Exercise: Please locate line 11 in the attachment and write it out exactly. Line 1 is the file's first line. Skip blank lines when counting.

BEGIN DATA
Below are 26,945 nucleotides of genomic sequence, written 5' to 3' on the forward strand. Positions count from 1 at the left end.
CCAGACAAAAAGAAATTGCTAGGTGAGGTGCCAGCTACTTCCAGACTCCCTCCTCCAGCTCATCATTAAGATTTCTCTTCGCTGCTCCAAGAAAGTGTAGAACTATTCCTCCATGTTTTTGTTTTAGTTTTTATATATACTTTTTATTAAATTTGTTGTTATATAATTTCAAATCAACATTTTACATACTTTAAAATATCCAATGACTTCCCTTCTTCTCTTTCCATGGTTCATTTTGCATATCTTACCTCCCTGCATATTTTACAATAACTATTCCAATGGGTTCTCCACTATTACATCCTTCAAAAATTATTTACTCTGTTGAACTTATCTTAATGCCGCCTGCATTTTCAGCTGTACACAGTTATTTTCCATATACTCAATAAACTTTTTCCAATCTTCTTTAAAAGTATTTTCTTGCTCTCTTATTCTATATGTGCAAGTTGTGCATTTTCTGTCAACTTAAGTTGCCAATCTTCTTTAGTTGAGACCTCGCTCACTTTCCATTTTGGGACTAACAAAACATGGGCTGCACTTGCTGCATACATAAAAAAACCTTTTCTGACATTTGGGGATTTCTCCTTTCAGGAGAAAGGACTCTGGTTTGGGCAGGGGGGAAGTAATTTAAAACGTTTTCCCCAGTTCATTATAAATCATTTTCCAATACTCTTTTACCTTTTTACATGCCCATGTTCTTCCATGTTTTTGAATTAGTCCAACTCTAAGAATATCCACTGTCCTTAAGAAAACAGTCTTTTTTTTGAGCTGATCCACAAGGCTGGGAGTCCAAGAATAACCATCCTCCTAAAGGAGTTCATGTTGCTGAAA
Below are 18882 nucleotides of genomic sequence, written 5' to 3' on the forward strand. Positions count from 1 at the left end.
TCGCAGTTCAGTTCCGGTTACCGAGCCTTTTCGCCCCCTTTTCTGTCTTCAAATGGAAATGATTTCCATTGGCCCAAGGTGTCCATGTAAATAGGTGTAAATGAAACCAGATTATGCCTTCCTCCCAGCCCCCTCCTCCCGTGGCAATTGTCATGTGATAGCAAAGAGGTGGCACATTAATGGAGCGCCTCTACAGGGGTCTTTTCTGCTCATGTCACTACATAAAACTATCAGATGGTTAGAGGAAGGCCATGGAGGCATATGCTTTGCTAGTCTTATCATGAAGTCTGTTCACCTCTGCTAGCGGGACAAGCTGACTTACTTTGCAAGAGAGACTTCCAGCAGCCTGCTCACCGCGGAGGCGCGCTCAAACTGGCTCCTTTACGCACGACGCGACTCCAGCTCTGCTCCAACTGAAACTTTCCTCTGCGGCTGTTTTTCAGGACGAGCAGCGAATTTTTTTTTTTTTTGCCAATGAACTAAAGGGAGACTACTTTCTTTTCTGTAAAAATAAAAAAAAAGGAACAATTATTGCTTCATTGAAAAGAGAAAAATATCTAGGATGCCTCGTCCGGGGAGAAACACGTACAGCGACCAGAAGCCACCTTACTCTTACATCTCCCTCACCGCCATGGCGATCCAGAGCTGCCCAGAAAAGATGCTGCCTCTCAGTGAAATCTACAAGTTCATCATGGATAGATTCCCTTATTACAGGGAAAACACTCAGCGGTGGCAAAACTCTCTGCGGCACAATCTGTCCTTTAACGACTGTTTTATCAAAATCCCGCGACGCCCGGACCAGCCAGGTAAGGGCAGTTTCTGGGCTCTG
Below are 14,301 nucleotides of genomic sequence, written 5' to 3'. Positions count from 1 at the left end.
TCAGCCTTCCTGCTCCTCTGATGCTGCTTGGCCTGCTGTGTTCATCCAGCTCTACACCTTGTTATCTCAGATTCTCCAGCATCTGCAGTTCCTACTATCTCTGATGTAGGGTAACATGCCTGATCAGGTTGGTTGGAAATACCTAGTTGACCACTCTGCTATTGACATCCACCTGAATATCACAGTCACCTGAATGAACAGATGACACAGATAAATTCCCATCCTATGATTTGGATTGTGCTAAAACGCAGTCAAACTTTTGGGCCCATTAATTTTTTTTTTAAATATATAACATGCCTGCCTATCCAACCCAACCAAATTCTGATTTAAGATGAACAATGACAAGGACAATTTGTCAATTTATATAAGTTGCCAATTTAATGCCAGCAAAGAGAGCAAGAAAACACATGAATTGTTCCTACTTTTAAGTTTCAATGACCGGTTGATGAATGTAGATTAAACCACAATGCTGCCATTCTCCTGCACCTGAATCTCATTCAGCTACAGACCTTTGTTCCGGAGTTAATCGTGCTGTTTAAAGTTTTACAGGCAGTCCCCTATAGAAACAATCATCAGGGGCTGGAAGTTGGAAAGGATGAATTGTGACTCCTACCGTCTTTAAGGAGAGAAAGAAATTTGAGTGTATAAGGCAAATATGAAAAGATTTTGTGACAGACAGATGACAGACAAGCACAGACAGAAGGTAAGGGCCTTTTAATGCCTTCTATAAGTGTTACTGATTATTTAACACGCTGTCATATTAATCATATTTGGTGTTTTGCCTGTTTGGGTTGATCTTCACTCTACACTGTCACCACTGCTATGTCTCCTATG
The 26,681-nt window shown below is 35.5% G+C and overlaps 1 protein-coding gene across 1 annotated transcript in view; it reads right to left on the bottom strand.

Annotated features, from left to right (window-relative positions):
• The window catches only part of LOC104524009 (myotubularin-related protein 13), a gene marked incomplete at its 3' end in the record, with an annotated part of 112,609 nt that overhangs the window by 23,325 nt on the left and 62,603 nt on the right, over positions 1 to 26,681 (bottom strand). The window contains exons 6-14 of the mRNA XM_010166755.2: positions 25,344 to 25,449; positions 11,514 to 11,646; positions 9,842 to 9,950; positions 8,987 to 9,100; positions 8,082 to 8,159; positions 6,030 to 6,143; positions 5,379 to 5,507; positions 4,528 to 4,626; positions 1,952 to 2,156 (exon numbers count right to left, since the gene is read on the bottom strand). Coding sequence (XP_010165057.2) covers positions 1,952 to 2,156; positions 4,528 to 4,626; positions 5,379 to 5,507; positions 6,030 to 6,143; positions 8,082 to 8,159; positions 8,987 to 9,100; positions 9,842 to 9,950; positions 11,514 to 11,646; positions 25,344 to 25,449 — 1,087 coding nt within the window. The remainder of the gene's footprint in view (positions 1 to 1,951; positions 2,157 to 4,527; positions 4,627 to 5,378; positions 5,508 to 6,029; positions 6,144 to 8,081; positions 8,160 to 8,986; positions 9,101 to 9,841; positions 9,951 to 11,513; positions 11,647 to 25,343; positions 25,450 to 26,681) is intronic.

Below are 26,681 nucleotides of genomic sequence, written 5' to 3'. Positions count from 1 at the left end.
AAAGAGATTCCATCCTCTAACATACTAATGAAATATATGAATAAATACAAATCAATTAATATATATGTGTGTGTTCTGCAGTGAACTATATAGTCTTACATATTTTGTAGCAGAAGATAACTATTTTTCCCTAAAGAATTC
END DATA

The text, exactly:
AAAGAGATTCCATCCTCTAACATACTAATGAAATATATGAATAAATACAAATCAATTAATATATATGTGTGTGTTCTGCAGTGAACTATATAGTCTTACATATTTTGTAGCAGAAGATAACTATTTTTCCCTAAAGAATTC